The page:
Paralyzed -- At about the same time as the Iraqi civilian death toll story in 2005, I posted about the Middle East peace process being at a critical point. Where is the Middle East process today, three years later? On January 15 the U.K.'s Guardian Unlimited reported on the Bush trip to Saudi Arabia: "Hopes low as Palestinians and Israel argue key issues." Gaza militants recently blew up a portion of the huge wall between Egypt and Gaza. Egypt is moving to close the border with military troops. According to CNN, "The United States and Israel have pressured Egypt to close the open border areas, worried that terrorists with weapons could travel undetected from Egypt into the Palestinian territory." CNN also reported on the big meeting this week in Davos, Switzerland, where "Fears of world recession briefly took a back seat Thursday at the World Economic Forum, where leaders from Afghanistan, Pakistan and Iraq focused on how to establish security in their volatile regions." CNN is a crucial element of the mainstream media, but, as always take what they say "with a grain of salt."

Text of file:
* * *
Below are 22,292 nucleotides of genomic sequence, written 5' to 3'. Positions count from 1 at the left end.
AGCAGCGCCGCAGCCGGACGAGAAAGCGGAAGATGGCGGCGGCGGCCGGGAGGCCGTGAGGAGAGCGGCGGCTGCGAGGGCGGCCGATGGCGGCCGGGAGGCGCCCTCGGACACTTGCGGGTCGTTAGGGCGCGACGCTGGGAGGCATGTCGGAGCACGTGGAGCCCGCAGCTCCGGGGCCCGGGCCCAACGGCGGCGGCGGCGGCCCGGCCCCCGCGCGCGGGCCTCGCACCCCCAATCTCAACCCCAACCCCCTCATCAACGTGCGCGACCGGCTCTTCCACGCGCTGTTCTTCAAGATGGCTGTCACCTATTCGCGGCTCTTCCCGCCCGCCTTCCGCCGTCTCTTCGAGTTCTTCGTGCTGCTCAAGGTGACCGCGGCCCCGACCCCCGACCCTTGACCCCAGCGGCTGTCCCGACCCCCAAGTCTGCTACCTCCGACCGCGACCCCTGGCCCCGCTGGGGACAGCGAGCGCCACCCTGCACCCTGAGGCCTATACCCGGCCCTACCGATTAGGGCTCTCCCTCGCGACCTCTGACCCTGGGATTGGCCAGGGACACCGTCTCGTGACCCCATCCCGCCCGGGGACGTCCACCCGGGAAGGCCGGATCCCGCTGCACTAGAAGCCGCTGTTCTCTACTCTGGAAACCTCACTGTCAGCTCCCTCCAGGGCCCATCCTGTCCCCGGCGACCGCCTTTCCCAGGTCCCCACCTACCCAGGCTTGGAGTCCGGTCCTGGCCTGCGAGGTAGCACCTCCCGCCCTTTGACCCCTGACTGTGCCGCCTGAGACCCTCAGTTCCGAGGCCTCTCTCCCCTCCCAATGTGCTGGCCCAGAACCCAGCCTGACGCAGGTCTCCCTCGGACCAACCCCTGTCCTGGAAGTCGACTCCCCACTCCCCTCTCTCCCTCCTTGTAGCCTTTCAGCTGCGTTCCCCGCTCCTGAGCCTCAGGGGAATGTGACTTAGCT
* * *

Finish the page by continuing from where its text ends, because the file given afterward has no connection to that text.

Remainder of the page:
Chastized -- The MSM has been roundly criticized recently for its failure to question the 935 lies told by the current administration in the run up to the invasion of Iraq. As of a week ago, Glenn Greenwald's feud with Joe Klein continued. His post is an extensive examination of the veracity of Klein's reporting in Time Magazine, including his and other MSM stories about the current political races and earlier about the war. Of particular interest to me was a tiny link about what happened to Ashleigh Banfield, of whom I had lost track, contained in the following quote. [See "get fired (like this)."] To quote:

The establishment press works as a group-think wolf pack. Now, the only ones who are invited on with Chris Matthews and Tim Russert are the ones who chirp endlessly about every conventional horse race wisdom of the moment or the latest gossipy item from the traveling press corps. Reporters who do actual journalism -- like this or this -- never get anywhere near the television, and the ones who meaningfully criticize media coverage get fired (like this).